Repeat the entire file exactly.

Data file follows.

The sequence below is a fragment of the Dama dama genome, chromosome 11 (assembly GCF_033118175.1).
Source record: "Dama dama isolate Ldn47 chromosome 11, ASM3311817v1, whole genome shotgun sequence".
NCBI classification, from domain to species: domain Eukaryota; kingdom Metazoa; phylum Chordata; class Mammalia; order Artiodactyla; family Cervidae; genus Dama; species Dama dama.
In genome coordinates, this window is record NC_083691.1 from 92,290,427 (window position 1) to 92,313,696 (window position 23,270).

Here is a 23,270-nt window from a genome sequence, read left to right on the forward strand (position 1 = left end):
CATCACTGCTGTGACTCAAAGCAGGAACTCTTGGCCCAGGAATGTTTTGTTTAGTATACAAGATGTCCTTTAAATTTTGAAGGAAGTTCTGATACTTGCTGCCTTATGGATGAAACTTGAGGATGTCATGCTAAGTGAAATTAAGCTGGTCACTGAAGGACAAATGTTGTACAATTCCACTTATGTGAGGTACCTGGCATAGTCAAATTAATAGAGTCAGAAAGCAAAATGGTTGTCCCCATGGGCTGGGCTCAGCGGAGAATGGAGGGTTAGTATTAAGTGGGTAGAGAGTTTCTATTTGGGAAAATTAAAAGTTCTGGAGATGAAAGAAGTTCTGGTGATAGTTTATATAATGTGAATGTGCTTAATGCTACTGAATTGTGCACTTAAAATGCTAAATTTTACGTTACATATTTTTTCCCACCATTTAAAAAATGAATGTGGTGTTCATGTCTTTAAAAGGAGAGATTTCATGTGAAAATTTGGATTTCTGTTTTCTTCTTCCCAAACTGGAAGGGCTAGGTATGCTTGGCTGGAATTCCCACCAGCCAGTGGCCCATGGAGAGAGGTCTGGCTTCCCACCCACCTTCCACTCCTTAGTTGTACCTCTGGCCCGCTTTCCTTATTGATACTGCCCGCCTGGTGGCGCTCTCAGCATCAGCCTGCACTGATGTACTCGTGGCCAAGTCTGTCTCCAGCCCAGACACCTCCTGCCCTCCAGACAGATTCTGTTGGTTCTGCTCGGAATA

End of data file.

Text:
The sequence below is a fragment of the Dama dama genome, chromosome 11 (assembly GCF_033118175.1).
Source record: "Dama dama isolate Ldn47 chromosome 11, ASM3311817v1, whole genome shotgun sequence".
NCBI classification, from domain to species: domain Eukaryota; kingdom Metazoa; phylum Chordata; class Mammalia; order Artiodactyla; family Cervidae; genus Dama; species Dama dama.
In genome coordinates, this window is record NC_083691.1 from 92,290,427 (window position 1) to 92,313,696 (window position 23,270).

Here is a 23,270-nt window from a genome sequence, read left to right on the forward strand (position 1 = left end):
CATCACTGCTGTGACTCAAAGCAGGAACTCTTGGCCCAGGAATGTTTTGTTTAGTATACAAGATGTCCTTTAAATTTTGAAGGAAGTTCTGATACTTGCTGCCTTATGGATGAAACTTGAGGATGTCATGCTAAGTGAAATTAAGCTGGTCACTGAAGGACAAATGTTGTACAATTCCACTTATGTGAGGTACCTGGCATAGTCAAATTAATAGAGTCAGAAAGCAAAATGGTTGTCCCCATGGGCTGGGCTCAGCGGAGAATGGAGGGTTAGTATTAAGTGGGTAGAGAGTTTCTATTTGGGAAAATTAAAAGTTCTGGAGATGAAAGAAGTTCTGGTGATAGTTTATATAATGTGAATGTGCTTAATGCTACTGAATTGTGCACTTAAAATGCTAAATTTTACGTTACATATTTTTTCCCACCATTTAAAAAATGAATGTGGTGTTCATGTCTTTAAAAGGAGAGATTTCATGTGAAAATTTGGATTTCTGTTTTCTTCTTCCCAAACTGGAAGGGCTAGGTATGCTTGGCTGGAATTCCCACCAGCCAGTGGCCCATGGAGAGAGGTCTGGCTTCCCACCCACCTTCCACTCCTTAGTTGTACCTCTGGCCCGCTTTCCTTATTGATACTGCCCGCCTGGTGGCGCTCTCAGCATCAGCCTGCACTGATGTACTCGTGGCCAAGTCTGTCTCCAGCCCAGACACCTCCTGCCCTCCAGACAGATTCTGTTGGTTCTGCTCGGAATA